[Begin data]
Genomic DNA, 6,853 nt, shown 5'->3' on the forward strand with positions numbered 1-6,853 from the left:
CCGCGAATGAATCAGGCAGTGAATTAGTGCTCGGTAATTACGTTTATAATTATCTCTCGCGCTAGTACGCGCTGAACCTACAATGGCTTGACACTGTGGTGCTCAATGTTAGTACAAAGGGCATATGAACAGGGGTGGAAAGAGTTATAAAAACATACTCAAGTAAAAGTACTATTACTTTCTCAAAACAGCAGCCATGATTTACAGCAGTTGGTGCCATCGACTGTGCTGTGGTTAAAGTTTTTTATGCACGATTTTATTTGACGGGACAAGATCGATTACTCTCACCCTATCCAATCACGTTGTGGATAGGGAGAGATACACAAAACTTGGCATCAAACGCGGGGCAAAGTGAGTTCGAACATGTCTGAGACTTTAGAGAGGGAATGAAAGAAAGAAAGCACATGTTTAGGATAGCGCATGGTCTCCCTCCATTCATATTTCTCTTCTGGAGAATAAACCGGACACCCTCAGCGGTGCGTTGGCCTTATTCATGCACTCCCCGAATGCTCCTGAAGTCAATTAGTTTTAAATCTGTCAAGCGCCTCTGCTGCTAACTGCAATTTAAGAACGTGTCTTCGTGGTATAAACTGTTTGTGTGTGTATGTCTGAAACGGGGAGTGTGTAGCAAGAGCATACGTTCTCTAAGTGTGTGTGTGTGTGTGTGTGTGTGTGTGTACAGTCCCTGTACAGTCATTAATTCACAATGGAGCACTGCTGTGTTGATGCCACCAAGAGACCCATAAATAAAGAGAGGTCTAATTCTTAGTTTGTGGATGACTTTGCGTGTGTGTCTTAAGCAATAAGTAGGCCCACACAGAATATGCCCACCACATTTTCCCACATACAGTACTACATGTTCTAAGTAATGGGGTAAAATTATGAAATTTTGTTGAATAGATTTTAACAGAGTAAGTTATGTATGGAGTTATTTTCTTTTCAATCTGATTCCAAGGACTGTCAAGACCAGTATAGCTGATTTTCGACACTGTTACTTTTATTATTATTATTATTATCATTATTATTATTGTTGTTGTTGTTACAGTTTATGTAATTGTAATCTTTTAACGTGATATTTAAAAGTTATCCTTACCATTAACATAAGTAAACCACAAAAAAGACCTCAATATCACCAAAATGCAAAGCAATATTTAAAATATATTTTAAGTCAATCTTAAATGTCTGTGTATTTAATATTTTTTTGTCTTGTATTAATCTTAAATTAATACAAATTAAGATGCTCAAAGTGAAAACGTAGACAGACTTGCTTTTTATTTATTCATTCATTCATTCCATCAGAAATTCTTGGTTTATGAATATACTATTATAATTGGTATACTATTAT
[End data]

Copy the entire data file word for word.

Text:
Genomic DNA, 6,853 nt, shown 5'->3' on the forward strand with positions numbered 1-6,853 from the left:
CCGCGAATGAATCAGGCAGTGAATTAGTGCTCGGTAATTACGTTTATAATTATCTCTCGCGCTAGTACGCGCTGAACCTACAATGGCTTGACACTGTGGTGCTCAATGTTAGTACAAAGGGCATATGAACAGGGGTGGAAAGAGTTATAAAAACATACTCAAGTAAAAGTACTATTACTTTCTCAAAACAGCAGCCATGATTTACAGCAGTTGGTGCCATCGACTGTGCTGTGGTTAAAGTTTTTTATGCACGATTTTATTTGACGGGACAAGATCGATTACTCTCACCCTATCCAATCACGTTGTGGATAGGGAGAGATACACAAAACTTGGCATCAAACGCGGGGCAAAGTGAGTTCGAACATGTCTGAGACTTTAGAGAGGGAATGAAAGAAAGAAAGCACATGTTTAGGATAGCGCATGGTCTCCCTCCATTCATATTTCTCTTCTGGAGAATAAACCGGACACCCTCAGCGGTGCGTTGGCCTTATTCATGCACTCCCCGAATGCTCCTGAAGTCAATTAGTTTTAAATCTGTCAAGCGCCTCTGCTGCTAACTGCAATTTAAGAACGTGTCTTCGTGGTATAAACTGTTTGTGTGTGTATGTCTGAAACGGGGAGTGTGTAGCAAGAGCATACGTTCTCTAAGTGTGTGTGTGTGTGTGTGTGTGTGTGTGTACAGTCCCTGTACAGTCATTAATTCACAATGGAGCACTGCTGTGTTGATGCCACCAAGAGACCCATAAATAAAGAGAGGTCTAATTCTTAGTTTGTGGATGACTTTGCGTGTGTGTCTTAAGCAATAAGTAGGCCCACACAGAATATGCCCACCACATTTTCCCACATACAGTACTACATGTTCTAAGTAATGGGGTAAAATTATGAAATTTTGTTGAATAGATTTTAACAGAGTAAGTTATGTATGGAGTTATTTTCTTTTCAATCTGATTCCAAGGACTGTCAAGACCAGTATAGCTGATTTTCGACACTGTTACTTTTATTATTATTATTATTATCATTATTATTATTGTTGTTGTTGTTACAGTTTATGTAATTGTAATCTTTTAACGTGATATTTAAAAGTTATCCTTACCATTAACATAAGTAAACCACAAAAAAGACCTCAATATCACCAAAATGCAAAGCAATATTTAAAATATATTTTAAGTCAATCTTAAATGTCTGTGTATTTAATATTTTTTTGTCTTGTATTAATCTTAAATTAATACAAATTAAGATGCTCAAAGTGAAAACGTAGACAGACTTGCTTTTTATTTATTCATTCATTCATTCCATCAGAAATTCTTGGTTTATGAATATACTATTATAATTGGTATACTATTAT